If you've come to this page of the website, you're either lost, curious, or, like the Leopard, a fan of the complex, challenging works of the Swedish film director and writer Ingmar Bergman. Three of my favorite Bergman films constitute what is often called the "faith" trilogy: Through a Glass Darkly (1961), Winter Light (1962), and The Silence (1963). Though the films form a thematic instead of a narrative trilogy and can be digested as individual statements, certain concepts recur in all three films, and the trilogy can be considered a meditation upon faith and doubt. In this following essay, I will attempt an analysis of the trilogy as a whole and form some conclusions on Bergman's philosophy. Numbers in parentheses after quotations from the films correspond to pages in the published screenplay. Other page citations refer to various texts listed at the end.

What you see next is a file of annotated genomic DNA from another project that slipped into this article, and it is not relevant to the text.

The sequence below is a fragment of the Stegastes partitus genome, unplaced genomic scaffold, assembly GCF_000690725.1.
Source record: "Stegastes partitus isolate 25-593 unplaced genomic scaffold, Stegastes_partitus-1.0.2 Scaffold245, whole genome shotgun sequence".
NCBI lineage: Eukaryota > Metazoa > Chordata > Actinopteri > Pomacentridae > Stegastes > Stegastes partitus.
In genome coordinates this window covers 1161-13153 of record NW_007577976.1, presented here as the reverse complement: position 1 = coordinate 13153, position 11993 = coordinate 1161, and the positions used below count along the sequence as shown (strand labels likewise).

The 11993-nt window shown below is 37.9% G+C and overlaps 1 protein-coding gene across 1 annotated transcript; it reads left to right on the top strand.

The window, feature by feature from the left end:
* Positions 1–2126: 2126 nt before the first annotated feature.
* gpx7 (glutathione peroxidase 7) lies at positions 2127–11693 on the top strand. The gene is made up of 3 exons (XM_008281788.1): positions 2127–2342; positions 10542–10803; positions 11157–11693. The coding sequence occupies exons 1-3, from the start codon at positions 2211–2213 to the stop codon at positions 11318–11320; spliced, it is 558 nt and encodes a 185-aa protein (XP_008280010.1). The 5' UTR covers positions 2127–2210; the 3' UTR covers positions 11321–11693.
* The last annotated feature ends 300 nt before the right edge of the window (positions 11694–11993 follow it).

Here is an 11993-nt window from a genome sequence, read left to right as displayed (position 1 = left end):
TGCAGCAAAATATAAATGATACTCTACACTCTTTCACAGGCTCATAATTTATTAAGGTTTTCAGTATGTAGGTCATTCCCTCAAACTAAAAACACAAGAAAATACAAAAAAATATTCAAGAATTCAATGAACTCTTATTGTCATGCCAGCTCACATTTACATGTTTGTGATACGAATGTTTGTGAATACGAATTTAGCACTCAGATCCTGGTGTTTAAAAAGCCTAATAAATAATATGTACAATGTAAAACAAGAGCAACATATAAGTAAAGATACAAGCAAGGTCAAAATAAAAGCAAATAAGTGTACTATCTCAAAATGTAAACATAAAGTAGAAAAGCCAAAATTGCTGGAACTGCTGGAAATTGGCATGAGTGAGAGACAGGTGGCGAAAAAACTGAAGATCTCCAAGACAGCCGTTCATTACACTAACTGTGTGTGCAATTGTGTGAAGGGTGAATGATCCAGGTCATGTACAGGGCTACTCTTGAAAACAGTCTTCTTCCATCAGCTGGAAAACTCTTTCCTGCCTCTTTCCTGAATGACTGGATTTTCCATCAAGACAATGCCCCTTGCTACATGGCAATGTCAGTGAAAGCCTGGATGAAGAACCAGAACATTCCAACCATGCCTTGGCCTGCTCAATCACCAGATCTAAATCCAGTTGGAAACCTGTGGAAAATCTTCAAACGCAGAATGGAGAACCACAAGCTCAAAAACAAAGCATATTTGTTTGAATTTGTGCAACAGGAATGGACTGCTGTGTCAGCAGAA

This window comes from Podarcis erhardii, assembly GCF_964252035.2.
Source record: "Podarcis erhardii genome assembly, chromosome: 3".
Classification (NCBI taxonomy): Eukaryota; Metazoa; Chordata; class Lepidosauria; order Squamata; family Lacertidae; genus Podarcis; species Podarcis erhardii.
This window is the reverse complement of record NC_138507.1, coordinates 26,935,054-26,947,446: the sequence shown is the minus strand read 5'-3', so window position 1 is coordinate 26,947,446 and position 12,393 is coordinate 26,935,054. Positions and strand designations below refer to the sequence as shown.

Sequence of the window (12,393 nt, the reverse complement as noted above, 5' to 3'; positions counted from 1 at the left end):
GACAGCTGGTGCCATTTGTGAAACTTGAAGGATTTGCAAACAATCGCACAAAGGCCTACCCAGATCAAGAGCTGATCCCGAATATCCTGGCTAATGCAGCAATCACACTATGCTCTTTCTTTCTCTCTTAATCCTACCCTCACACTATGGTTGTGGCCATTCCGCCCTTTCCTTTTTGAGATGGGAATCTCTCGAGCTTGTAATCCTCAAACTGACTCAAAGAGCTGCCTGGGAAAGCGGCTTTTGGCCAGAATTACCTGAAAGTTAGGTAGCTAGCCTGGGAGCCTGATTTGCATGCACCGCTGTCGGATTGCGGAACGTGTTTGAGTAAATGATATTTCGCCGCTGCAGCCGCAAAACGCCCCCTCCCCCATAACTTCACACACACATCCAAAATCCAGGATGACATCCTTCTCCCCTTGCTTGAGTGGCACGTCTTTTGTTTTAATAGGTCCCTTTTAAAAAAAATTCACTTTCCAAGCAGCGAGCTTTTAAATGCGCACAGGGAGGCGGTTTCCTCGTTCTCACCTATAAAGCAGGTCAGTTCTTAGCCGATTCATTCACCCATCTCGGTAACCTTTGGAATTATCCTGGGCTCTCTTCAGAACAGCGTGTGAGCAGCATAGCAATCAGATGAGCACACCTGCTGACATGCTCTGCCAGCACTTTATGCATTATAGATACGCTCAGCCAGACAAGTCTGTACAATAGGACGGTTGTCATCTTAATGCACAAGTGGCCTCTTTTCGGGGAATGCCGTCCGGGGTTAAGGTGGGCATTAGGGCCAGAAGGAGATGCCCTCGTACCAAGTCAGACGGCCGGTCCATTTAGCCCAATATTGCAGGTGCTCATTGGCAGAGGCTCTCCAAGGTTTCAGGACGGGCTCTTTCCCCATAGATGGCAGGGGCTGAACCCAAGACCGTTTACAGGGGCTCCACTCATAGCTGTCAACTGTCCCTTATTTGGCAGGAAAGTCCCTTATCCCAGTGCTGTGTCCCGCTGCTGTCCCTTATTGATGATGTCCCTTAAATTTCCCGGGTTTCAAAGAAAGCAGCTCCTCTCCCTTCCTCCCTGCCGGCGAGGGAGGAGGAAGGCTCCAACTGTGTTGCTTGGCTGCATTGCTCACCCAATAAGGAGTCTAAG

Two of the most common themes in Bergman's body of work are religion and human relationships, the former generally characterized by religious doubt and the latter by bitter and difficult human relations. In the "faith" trilogy, the two concepts interrelate in complex ways, suggesting that each character's personal relationship with God is reflected in his or her relationship with other characters. Father figures tend to serve as emblems for a fatherly god. Through the rich possibilities of this symbolism, Bergman explores the question of faith in the modern era. Through a Glass Darkly begins by suggesting two possible conceptions of God, which I will call "Spider God" and "God as Love." In Winter Light, both notions are tested; the film ends in a difficult faith that tends to affirm God as Love. The Silence denies this possibility and offers the human struggle as the only responsible alternative.